title = {The Progenitor Dependence of Core-collapse Supernovae from Three-dimensional Simulations with Progenitor Models of 12–40 M ⊙},
author = {Ott, Christian D. and Roberts, Luke F. and da Silva Schneider, André and Fedrow, Joseph M. and Haas, Roland and Schnetter, Erik},
abstractNote = {We present a first study of the progenitor star dependence of the three-dimensional (3D) neutrino mechanism of core-collapse supernovae. We employ full 3D general-relativistic multi-group neutrino radiation-hydrodynamics and simulate the postbounce evolutions of progenitors with zero-age main sequence masses of 12, 15, 20, 27, and 40 M⊙. All progenitors, with the exception of the 12 M ⊙ star, experience shock runaway by the end of their simulations. In most cases, a strongly asymmetric explosion will result. We demonstrate three qualitatively distinct evolutions that imply a complex dependence of explosion dynamics on progenitor density structure, neutrino heating, and 3D flow. (1) Progenitors with massive cores, shallow density profiles, and high post-core-bounce accretion rates experience very strong neutrino heating and neutrino-driven turbulent convection, leading to early shock runaway. Accretion continues at a high rate, likely leading to black hole formation. (2) Intermediate progenitors experience neutrino-driven, turbulence-aided explosions triggered by the arrival of density discontinuities at the shock. These occur typically at the silicon/silicon–oxygen shell boundary. (3) Progenitors with small cores and density profiles without strong discontinuities experience shock recession and develop the 3D standing-accretion shock instability (SASI). Shock runaway ensues late, once declining accretion rate, SASI, and neutrino-driven convection create favorable conditions. These differences in explosion times and dynamics conclude in a non-monotonic relationship between progenitor and compact remnant mass.},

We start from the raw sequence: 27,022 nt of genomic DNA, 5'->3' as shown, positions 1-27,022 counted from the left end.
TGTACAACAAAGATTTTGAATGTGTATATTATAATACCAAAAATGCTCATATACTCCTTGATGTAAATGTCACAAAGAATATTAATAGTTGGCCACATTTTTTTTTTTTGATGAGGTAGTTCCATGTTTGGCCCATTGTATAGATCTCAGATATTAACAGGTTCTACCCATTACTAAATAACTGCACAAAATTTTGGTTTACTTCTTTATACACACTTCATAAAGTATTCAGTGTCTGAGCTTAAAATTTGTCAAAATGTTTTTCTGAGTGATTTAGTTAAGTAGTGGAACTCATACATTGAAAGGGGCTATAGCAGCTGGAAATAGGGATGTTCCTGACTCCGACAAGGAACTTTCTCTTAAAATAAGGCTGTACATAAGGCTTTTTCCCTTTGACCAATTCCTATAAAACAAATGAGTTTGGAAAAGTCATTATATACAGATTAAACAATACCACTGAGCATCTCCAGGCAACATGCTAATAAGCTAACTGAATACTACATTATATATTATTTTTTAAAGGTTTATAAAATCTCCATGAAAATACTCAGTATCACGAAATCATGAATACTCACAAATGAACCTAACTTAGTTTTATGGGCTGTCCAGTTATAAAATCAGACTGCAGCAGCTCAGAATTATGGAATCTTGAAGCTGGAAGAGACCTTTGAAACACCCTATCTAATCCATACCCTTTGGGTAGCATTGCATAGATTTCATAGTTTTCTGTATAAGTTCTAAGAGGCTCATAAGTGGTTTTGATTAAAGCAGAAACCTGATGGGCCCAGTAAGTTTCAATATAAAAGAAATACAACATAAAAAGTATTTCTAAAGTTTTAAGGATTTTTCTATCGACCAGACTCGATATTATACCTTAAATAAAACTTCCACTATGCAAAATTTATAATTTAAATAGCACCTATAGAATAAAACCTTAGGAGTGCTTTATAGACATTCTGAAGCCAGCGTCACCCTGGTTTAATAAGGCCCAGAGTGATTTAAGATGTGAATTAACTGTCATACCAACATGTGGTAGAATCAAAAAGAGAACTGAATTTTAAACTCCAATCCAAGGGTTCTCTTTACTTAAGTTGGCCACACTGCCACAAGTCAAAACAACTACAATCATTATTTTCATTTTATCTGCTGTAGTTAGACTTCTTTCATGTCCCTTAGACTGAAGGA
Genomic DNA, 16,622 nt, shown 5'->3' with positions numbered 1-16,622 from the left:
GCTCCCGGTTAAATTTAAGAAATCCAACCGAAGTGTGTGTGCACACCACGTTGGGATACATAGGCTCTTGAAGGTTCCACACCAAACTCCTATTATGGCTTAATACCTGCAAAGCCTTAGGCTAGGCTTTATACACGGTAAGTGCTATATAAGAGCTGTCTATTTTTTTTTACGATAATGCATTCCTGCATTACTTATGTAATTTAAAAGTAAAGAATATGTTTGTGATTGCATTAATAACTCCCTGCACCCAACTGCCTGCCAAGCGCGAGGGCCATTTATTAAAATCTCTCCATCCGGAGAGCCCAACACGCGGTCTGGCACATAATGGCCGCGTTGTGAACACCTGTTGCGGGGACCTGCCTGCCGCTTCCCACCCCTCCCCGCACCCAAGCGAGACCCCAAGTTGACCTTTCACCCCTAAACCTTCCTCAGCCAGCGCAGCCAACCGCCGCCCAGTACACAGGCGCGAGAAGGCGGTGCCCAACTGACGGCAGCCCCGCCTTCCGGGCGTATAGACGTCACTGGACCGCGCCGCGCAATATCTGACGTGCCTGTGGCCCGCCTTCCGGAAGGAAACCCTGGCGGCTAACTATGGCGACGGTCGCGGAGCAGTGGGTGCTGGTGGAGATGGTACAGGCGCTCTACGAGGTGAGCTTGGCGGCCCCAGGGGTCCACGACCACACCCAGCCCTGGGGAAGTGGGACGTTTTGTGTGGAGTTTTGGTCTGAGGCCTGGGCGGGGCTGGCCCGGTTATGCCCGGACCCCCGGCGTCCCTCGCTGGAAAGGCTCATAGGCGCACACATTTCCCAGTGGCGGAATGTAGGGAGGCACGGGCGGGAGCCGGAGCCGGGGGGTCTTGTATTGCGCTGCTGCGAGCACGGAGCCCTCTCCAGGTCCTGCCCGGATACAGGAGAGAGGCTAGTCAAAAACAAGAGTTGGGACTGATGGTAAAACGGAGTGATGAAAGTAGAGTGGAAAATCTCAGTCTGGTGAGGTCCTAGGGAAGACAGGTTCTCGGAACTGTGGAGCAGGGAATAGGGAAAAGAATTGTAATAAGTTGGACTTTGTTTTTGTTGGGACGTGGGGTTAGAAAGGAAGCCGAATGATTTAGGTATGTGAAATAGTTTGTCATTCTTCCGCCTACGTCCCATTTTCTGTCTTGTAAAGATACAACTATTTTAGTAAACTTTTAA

doi = {10.3847/2041-8213/aaa967},
journal = {The Astrophysical Journal. Letters},
number = 1,
volume = 855,
place = {United States},
year = {2018},
month = {2}
}

Journal Article:
Free Publicly Available Full Text
Publisher's Version of Record

Save / Share: